Scientists identify new Huntington disease pathway
(Medical Xpress)—An international group of researchers has identified a major new pathway thought to be involved in the development of Huntington disease. The findings, published in the Proceedings of the National Academy of Sciences journal, could eventually lead to new treatments for the disease, which currently has no cure.
Scientists at the BC Cancer Agency Research Centre and the Centre for Molecular Medicine and Therapeutics in Vancouver, Canada, and the MRC Toxicology Unit in Leicester, UK, studied mice and human tissue and found that the HACE1 gene is essential for mopping up toxic molecules during periods of oxidative stress, where harmful 'reactive oxygen species' build up in the cell.
Oxidative stress is thought to be involved in the development of a number of diseases including cancer and neurodegenerative disorders like Alzheimer's and Parkinson's disease. Therefore finding out how this process occurs in the body is important for understanding the course of disease.
The body has evolved highly effective defence mechanisms that sense and respond to oxidative stress to protect the cells from damage. One of these protective mechanisms is controlled by a molecule called NRF2 which springs into action and switches on the production of proteins and enzymes that detoxify the cell.
In this study, scientists found that the HACE1 also plays a vital role in this detoxification process, by activating NRF2. The authors believe that this mechanism goes wrong in Huntington's disease, leading to gradual destruction of nerve cells in the brain.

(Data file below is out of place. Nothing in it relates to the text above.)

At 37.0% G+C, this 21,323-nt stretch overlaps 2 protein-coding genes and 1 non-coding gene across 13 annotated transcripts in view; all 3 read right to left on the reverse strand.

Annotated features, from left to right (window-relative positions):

Lead author Dr Barak Rotblat, of the MRC Toxicology Unit, said:
"One of the early observations was that enhanced HACE1 expression rescued cells from mutant Huntingtin (the mutant protein that is responsible for Huntington disease) toxicity. We knew then that we had to figure out how HACE1 can protect these cells.
"Our evidence points towards a previously unknown role of HACE1 in Huntington disease and possibly other forms of neurodegeneration. It's very early days, but if we were able to find a way to boost this pathway, we might be able to develop a treatment that halts, or even reverses progression of Huntington disease."
HACE1 is already known to play a protective role against tumour formation, but its role in neurodegeneration has not been investigated before.
Dr Poul Sorensen, the senior author of the work from the BC Cancer Agency Research Centre and a Professor at the University of British Columbia, said:
"This is a glowing example of how work in one field, namely childhood cancers, where we first identified the HACE1 gene, has applications to a completely different disease, Huntington disease".
In this study, researchers looked at mice with and without the HACE1 gene and found that those without the gene had more oxidative stress in the brain, and their response to this was impaired. Depleting HACE1 in cells also resulted in reduced NRF2 activity, leading to lower tolerance against oxidative stress triggers.
The scientists also looked at human brain samples from Huntington disease patients and found a striking reduction of HACE1 levels in the striatum – the area of the brain where the disease develops and is most damaged.
Finally, they looked at HACE1 in a cellular model of Huntington disease. They found that upping expression of the gene in nerve precursor cells protected them against oxidative stress.